The Future of 3D Printed Infrastructure

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Dubbed ‘the next industrial revolution’ by The Institute of Structural Engineers, the use of automation and artificial intelligence is playing a key role in the construction industry.

The use of new technologies has allowed the more innovative engineer to offer low cost, unique buildings that can be quickly manufactured. Structural Engineer Victoria Richardson claims that as the need to create efficient infrastructure rises, the need to use 3D printing becomes more imperative (Richardson, 2017).

In March 2018, construction company Arup has teamed up with CLS Architects to unveil Europe’s first 3D printed house. The development aimed to demonstrate the potential of 3D printing technology in civil and structural engineering.

The prototype of the single-story structure is to be revealed in April 2018 at Milan’s design festival, Salone del Mobile. The 3D printed house will contain a living room, bedroom, kitchen and bathroom over an area of 100 square meters.

The project is known as 3D Housing 05 and has been designed to be dismantled and reassembled at ease. Currently, the house is being printed in Milan’s central square, Piazza Cesare Beccaria using a mobile 3D printing robot which has been provided by CyBe Construction from the Netherlands. In addition to this, one of the world’s largest concrete suppliers, Italcementi, is providing the base mixture for use when printing the concrete walls and roof.

One of the primary reasons for highlighting 3D printing technology for use in the construction industry is sustainability. Construction company, Arup, boasts that this technology will not only reduce waste during the building process but will also ensure that the printed parts of the project can be designed to be reused in future projects.

We want to bring a paradigm shift in the way the construction industry operates and believe that 3D printing technology is critical to making buildings more sustainable and efficient. It creates less waste during construction and materials can be repurposed and reused at the end of their life.

Guglielmo Carra, Arup’s Europe Materials Consulting Lead

It is not a secret that the construction industry has been deemed to be one of the world’s largest consumers of resources as well as emitting high amounts of C02, a known factor of climate change and global warming.

Luca Stabile, Italy Building Practice Leader, declares that Arup, in partnership with CLS Architects, “believe 3D printing will contribute to breaking the conventional barriers in engineering and architecture.”

The benefits of using 3D printing in structural engineering have long been discussed. Arup professes that the technology is more economically viable than traditional construction methods. This is due to the efficient material use and the flexibility 3D printing technology offers projects in terms of design. More structures with complex architecture, like double-curved walls, can be manufactured with less expense.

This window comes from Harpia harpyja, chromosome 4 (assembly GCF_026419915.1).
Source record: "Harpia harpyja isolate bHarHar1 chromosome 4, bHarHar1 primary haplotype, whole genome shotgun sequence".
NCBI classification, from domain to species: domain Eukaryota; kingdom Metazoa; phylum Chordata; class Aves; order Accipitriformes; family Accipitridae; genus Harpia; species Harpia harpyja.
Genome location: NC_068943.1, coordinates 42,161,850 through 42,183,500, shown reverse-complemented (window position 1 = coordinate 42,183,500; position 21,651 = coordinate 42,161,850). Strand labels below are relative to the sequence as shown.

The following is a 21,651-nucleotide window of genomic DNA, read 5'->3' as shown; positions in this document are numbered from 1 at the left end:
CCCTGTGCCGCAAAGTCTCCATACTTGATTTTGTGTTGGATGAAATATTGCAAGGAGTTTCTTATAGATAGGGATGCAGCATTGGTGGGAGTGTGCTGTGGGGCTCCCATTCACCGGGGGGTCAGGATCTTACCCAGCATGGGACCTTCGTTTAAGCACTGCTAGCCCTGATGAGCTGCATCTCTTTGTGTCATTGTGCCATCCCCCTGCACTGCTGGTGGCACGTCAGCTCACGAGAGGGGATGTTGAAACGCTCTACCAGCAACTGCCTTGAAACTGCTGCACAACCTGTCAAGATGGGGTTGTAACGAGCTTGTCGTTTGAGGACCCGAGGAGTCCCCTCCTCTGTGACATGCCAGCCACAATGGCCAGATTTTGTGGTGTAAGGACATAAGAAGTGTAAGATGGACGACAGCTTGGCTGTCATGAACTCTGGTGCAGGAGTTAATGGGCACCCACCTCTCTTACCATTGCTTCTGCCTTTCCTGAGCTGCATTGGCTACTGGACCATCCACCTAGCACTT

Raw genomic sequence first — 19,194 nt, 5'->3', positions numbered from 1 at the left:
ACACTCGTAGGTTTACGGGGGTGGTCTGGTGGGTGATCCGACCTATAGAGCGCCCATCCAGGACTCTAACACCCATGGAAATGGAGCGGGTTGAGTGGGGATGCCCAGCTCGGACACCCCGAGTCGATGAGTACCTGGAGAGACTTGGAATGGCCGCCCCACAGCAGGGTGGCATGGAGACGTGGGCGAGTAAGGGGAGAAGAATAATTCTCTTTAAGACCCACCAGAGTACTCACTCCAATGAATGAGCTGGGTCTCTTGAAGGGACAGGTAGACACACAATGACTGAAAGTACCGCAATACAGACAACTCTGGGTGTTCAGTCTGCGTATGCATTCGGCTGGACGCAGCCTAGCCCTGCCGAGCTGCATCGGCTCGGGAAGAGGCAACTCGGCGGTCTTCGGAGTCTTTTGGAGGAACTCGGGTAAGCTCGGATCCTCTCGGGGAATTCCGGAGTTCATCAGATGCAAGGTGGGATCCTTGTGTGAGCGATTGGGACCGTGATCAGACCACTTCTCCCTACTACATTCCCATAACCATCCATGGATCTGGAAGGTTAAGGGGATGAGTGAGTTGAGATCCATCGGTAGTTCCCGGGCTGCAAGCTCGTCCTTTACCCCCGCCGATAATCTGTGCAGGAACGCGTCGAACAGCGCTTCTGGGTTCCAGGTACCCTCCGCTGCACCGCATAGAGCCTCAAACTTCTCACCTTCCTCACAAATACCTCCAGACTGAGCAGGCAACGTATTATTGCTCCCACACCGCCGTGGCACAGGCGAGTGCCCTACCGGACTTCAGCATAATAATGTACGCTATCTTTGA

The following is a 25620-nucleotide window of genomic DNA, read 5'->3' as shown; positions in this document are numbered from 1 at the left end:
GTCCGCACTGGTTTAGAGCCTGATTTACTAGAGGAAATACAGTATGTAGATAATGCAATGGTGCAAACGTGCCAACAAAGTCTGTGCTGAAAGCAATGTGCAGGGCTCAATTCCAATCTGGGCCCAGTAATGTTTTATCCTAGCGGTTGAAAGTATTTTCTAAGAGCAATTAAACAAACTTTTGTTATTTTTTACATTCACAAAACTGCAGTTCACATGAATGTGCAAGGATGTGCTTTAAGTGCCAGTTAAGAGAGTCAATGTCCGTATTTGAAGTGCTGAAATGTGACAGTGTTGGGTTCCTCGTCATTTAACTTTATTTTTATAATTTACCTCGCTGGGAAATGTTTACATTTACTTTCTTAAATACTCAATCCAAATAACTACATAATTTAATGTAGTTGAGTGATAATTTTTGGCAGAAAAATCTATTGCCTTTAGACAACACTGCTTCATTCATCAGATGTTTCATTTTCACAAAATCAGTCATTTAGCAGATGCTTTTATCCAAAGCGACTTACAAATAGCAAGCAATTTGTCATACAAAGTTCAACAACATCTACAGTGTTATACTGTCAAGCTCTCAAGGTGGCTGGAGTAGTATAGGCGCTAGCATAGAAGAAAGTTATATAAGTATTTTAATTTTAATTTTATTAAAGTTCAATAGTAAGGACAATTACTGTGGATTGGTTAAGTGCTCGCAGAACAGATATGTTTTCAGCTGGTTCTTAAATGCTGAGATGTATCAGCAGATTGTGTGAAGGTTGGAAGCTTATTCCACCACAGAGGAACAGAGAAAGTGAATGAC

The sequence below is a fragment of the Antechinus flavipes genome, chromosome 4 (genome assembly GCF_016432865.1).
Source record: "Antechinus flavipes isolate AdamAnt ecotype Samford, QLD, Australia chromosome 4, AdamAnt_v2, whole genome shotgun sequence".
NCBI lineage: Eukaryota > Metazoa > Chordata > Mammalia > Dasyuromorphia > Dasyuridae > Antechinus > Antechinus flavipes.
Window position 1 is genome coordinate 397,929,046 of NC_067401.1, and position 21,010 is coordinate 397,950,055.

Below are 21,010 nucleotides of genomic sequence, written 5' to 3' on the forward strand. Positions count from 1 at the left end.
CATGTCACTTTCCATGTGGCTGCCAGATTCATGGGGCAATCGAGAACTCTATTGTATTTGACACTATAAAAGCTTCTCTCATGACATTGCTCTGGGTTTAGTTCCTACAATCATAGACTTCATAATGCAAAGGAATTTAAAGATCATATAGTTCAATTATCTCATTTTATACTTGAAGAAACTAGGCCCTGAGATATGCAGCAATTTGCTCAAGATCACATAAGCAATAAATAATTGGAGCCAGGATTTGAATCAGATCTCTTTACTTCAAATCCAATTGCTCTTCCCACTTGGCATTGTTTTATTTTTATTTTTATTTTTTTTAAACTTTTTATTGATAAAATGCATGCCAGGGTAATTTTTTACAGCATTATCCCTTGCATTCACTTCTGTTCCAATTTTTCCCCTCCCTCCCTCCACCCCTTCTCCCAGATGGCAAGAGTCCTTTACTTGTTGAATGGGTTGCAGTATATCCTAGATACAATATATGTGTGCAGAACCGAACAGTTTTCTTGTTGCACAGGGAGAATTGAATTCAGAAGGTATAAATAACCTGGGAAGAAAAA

BIM enthusiasts should be excited about the role of 3D printing in construction because Arup also insists that by using this futuristic method of construction, construction can receive a direct transfer of information from the 3D design model. This is deemed to be able to radically reduce building mistakes and discrepancies.

However, this will not be the first time that 3D printing will be used in construction. There have been numerous attempts to apply the technology in house building. Just recently, the US construction technologies company, Icon, demonstrated a new method that enabled the 3D printing of a one-story home in under twenty-four hours.

Luca Stabile at Arup explains that, “the use of new technologies alongside a new digital approach to the built environment will be instrumental to creating even more complex multi-story 3D printed buildings.”

Andre Watts, founder of the British engineering company, Newtecnic, agrees with this statement. According to Watts, the engineering and maintenance industries will be fundamentally changed by 2050. (Flaig, 2018)

Watts stated, “The use of drones for cleaning or maintenance is the tip of the iceberg. What they will be maintaining is itself about to be transformed, and the major transformations are based on 3D printing and rapid prototyping.”

3D printing, and technologies like it, have profound economical and sustainable advantages for the construction industry. Arup has taken the first step towards an exciting and automated future.

References

Richardson, V. (2017, October). 3D printing becomes concrete: Exploring the structural potential of concrete 3D printing. Retrieved from istructe.org: https://www.istructe.org/getattachment/4df9a3e5-8809-4c6c-b770-071bc144262e/Pai-Lin-Li-Award.pdf

The Engineer. (2018, March 21). Europe’s first 3D printed house heralds “paradigm shift” in construction says Arup. Retrieved from Theengineer.co.uk: https://www.theengineer.co.uk/europes-first-3d-printed-house/

Disclaimer: The views expressed here are those of the author expressed in their private capacity and do not necessarily represent the views of AZoM.com Limited T/A AZoNetwork the owner and operator of this website. This disclaimer forms part of the Terms and conditions of use of this website.

Isabelle Robinson

Written by

Isabelle Robinson

Isabelle Robinson is a freelance writer for a variety of AZoNetwork sites and is based in the UK. She graduated from Heriot-Watt University in 2015 with a BEng (Hons) degree in Civil Engineering. She also recently achieved an MSc degree, with merit, in Structural Engineering at the University of Salford.

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